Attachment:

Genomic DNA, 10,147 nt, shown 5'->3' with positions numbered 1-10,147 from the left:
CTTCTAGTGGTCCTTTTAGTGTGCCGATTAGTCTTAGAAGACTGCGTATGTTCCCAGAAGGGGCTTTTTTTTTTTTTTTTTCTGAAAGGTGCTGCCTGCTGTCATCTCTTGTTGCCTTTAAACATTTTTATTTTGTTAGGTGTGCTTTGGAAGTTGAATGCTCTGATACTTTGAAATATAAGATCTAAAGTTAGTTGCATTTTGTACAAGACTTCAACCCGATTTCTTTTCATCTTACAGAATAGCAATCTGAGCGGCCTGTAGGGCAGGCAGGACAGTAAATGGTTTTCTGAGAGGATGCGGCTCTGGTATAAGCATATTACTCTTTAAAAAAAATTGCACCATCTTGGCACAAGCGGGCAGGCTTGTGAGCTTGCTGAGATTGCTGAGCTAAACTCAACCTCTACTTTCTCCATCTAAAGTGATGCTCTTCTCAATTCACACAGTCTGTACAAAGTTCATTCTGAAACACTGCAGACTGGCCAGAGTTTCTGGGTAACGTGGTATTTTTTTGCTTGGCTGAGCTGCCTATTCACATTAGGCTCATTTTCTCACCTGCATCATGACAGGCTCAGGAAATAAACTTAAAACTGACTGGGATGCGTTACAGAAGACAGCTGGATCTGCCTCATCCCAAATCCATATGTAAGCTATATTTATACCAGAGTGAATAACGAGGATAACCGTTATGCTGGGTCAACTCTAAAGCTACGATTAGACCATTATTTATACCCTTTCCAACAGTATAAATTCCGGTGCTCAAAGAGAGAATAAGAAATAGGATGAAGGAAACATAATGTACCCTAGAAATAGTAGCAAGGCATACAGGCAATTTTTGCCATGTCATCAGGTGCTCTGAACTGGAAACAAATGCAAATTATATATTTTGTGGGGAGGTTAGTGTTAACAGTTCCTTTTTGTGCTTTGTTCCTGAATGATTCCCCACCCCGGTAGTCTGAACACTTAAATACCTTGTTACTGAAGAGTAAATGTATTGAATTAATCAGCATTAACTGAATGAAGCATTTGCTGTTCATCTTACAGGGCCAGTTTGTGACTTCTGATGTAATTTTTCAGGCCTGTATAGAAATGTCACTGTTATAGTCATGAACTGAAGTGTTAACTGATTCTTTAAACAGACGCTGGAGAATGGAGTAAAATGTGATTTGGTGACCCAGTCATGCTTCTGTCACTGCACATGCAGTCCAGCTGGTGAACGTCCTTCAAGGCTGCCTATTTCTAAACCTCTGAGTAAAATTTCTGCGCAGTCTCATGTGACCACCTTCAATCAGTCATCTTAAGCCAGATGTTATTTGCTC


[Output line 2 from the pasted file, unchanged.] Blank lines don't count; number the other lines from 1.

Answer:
CTTCTAGTGGTCCTTTTAGTGTGCCGATTAGTCTTAGAAGACTGCGTATGTTCCCAGAAGGGGCTTTTTTTTTTTTTTTTTCTGAAAGGTGCTGCCTGCTGTCATCTCTTGTTGCCTTTAAACATTTTTATTTTGTTAGGTGTGCTTTGGAAGTTGAATGCTCTGATACTTTGAAATATAAGATCTAAAGTTAGTTGCATTTTGTACAAGACTTCAACCCGATTTCTTTTCATCTTACAGAATAGCAATCTGAGCGGCCTGTAGGGCAGGCAGGACAGTAAATGGTTTTCTGAGAGGATGCGGCTCTGGTATAAGCATATTACTCTTTAAAAAAAATTGCACCATCTTGGCACAAGCGGGCAGGCTTGTGAGCTTGCTGAGATTGCTGAGCTAAACTCAACCTCTACTTTCTCCATCTAAAGTGATGCTCTTCTCAATTCACACAGTCTGTACAAAGTTCATTCTGAAACACTGCAGACTGGCCAGAGTTTCTGGGTAACGTGGTATTTTTTTGCTTGGCTGAGCTGCCTATTCACATTAGGCTCATTTTCTCACCTGCATCATGACAGGCTCAGGAAATAAACTTAAAACTGACTGGGATGCGTTACAGAAGACAGCTGGATCTGCCTCATCCCAAATCCATATGTAAGCTATATTTATACCAGAGTGAATAACGAGGATAACCGTTATGCTGGGTCAACTCTAAAGCTACGATTAGACCATTATTTATACCCTTTCCAACAGTATAAATTCCGGTGCTCAAAGAGAGAATAAGAAATAGGATGAAGGAAACATAATGTACCCTAGAAATAGTAGCAAGGCATACAGGCAATTTTTGCCATGTCATCAGGTGCTCTGAACTGGAAACAAATGCAAATTATATATTTTGTGGGGAGGTTAGTGTTAACAGTTCCTTTTTGTGCTTTGTTCCTGAATGATTCCCCACCCCGGTAGTCTGAACACTTAAATACCTTGTTACTGAAGAGTAAATGTATTGAATTAATCAGCATTAACTGAATGAAGCATTTGCTGTTCATCTTACAGGGCCAGTTTGTGACTTCTGATGTAATTTTTCAGGCCTGTATAGAAATGTCACTGTTATAGTCATGAACTGAAGTGTTAACTGATTCTTTAAACAGACGCTGGAGAATGGAGTAAAATGTGATTTGGTGACCCAGTCATGCTTCTGTCACTGCACATGCAGTCCAGCTGGTGAACGTCCTTCAAGGCTGCCTATTTCTAAACCTCTGAGTAAAATTTCTGCGCAGTCTCATGTGACCACCTTCAATCAGTCATCTTAAGCCAGATGTTATTTGCTC